Crazy Ideas

Curious how many of you out there have had to deal with crazy install requests and how crazy were they?

My most recent:
Client asked if he could provide his own wire (he is an electrician of questionable reputation). I sized his DC run to the Inverter at #6 with a .89% voltage drop. He wants to use some #8 that he has (black), so that he only has to pay for the #6 (red) that we need for the install. Lately the inspectors have been cracking down on the 200.6 requirements of color coding. He got dinged on a job and had to pull out / replace a bunch of wire.

I say that he is insane, the wire he wants to use has a different voltage drop, different ampacity and he risks overheating it. Just save a few $$ on wire!

What have you been hit with?

Comments

  • BB.BB. Super Moderators, Administrators Posts: 32,027 admin
    Re: Crazy Ideas

    One poster here had an off grid solar install (battery based) where the electrican did the DC side (24 or 48 volt) exactly the same as he would doe a 120/240 VAC system. Without accounting for the fact that 1,500 Watts at 24 VDC uses a whole lot more current than 1,500 Watts at 120 VAC:

    1,500 Watt / 24 volts = 62.5 amps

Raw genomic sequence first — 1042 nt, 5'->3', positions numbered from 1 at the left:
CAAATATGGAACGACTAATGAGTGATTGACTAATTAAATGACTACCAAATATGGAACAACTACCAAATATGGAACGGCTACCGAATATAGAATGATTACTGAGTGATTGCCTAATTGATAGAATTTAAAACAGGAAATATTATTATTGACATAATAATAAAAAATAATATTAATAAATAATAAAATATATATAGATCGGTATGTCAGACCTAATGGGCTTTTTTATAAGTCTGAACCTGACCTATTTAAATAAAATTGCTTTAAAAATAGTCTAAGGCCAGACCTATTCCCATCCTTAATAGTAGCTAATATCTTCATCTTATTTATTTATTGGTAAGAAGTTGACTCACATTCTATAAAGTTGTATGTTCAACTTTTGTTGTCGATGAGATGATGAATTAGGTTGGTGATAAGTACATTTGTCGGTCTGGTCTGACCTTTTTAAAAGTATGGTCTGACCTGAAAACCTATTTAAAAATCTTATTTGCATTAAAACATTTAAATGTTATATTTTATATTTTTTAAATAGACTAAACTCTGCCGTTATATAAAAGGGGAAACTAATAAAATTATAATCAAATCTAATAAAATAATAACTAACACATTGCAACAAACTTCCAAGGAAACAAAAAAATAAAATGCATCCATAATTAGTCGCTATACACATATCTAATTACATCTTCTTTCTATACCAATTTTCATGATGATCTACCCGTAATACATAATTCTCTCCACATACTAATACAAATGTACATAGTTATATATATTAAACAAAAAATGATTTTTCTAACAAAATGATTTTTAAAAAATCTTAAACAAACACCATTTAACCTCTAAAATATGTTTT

1,509 Watt / 120 volts = 12.5 amps

    There was also the time the NEC (national electric code) required a fuse between Safety Ground and the DC Battery Bank Ground bonding. Anytime there was over 1 amp of current flow (from a short circuit), it popped the fuse/breaker and caused the battery bank system/solar array to go from negative ground to positive ground--And they called it good (and still require this today).

    -Bill
    Near San Francisco California: 3.5kWatt Grid Tied Solar power system+small backup genset
  • nielniel Solar Expert Posts: 10,300 ✭✭✭✭
    Re: Crazy Ideas

    as long as the color is right and the wire he uses meets all specs for the intended use, the extra losses by the use of the #8 probably won't do anything nasty to the wire losses in most cases. seeing it at .89% for the #6 the 1 lead for #8 will most likely up this into the 1.x% area which is still quite acceptable. there is no rule that the + and - wires must be the same gauge, but it makes it easier for most to stay with the same gauge.
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